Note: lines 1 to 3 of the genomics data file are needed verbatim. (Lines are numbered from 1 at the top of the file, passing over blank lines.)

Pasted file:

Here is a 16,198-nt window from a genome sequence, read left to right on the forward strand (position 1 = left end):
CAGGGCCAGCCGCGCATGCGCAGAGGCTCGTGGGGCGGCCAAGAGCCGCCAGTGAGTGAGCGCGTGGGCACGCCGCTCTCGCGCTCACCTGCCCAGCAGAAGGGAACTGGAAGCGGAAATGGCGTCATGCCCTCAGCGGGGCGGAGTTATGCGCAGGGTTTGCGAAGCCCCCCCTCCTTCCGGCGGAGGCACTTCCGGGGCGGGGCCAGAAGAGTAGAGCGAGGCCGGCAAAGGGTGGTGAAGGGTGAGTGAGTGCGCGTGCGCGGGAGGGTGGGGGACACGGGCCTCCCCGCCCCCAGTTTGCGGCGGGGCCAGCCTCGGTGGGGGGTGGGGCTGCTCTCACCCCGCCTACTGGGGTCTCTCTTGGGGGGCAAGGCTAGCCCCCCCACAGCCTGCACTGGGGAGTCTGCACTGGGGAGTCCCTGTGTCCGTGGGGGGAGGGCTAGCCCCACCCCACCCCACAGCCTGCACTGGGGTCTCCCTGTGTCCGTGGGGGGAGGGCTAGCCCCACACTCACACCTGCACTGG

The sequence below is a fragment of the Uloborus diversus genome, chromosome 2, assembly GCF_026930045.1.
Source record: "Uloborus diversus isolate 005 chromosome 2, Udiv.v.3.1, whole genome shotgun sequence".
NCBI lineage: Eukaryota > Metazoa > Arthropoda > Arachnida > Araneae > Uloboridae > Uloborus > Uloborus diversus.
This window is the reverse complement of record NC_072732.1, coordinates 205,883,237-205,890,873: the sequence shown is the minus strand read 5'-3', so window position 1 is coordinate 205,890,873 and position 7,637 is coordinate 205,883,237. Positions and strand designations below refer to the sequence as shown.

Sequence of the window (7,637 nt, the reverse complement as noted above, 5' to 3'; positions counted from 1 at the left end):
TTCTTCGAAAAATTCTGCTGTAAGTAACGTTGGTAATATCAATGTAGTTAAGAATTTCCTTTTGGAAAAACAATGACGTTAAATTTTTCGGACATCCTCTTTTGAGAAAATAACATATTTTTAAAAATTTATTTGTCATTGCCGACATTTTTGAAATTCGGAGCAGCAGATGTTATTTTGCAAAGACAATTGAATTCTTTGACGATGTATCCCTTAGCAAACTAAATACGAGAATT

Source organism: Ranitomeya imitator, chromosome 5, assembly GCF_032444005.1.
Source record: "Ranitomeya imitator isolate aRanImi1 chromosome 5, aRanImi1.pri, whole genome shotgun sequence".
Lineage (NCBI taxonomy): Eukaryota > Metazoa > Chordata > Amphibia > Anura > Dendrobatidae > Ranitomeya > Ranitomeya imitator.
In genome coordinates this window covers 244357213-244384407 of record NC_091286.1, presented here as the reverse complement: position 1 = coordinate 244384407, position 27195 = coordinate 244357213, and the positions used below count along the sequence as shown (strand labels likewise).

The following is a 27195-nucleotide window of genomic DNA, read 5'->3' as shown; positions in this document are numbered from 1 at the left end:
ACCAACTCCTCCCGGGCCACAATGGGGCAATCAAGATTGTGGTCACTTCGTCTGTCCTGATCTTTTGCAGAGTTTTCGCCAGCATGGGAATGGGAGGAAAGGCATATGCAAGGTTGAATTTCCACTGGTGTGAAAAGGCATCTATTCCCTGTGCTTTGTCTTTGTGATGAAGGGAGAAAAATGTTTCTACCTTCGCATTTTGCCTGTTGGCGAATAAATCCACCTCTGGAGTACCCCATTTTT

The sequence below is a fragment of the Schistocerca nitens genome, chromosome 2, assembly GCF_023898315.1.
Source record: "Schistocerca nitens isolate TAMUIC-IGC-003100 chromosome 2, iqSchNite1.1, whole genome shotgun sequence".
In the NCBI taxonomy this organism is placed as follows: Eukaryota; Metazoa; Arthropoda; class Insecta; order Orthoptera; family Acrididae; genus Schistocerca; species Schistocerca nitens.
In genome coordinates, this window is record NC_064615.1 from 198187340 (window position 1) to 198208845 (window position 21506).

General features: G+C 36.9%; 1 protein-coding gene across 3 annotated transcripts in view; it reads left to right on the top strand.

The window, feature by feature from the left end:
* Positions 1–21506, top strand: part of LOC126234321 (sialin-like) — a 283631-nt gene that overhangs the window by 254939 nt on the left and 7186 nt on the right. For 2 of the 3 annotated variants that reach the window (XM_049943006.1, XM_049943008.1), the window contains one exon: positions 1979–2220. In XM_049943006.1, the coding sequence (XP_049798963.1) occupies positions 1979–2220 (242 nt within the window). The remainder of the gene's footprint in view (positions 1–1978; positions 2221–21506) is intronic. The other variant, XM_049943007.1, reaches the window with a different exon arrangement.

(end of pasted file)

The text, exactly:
Here is a 16,198-nt window from a genome sequence, read left to right on the forward strand (position 1 = left end):
CAGGGCCAGCCGCGCATGCGCAGAGGCTCGTGGGGCGGCCAAGAGCCGCCAGTGAGTGAGCGCGTGGGCACGCCGCTCTCGCGCTCACCTGCCCAGCAGAAGGGAACTGGAAGCGGAAATGGCGTCATGCCCTCAGCGGGGCGGAGTTATGCGCAGGGTTTGCGAAGCCCCCCCTCCTTCCGGCGGAGGCACTTCCGGGGCGGGGCCAGAAGAGTAGAGCGAGGCCGGCAAAGGGTGGTGAAGGGTGAGTGAGTGCGCGTGCGCGGGAGGGTGGGGGACACGGGCCTCCCCGCCCCCAGTTTGCGGCGGGGCCAGCCTCGGTGGGGGGTGGGGCTGCTCTCACCCCGCCTACTGGGGTCTCTCTTGGGGGGCAAGGCTAGCCCCCCCACAGCCTGCACTGGGGAGTCTGCACTGGGGAGTCCCTGTGTCCGTGGGGGGAGGGCTAGCCCCACCCCACCCCACAGCCTGCACTGGGGTCTCCCTGTGTCCGTGGGGGGAGGGCTAGCCCCACACTCACACCTGCACTGG

The sequence below is a fragment of the Uloborus diversus genome, chromosome 2, assembly GCF_026930045.1.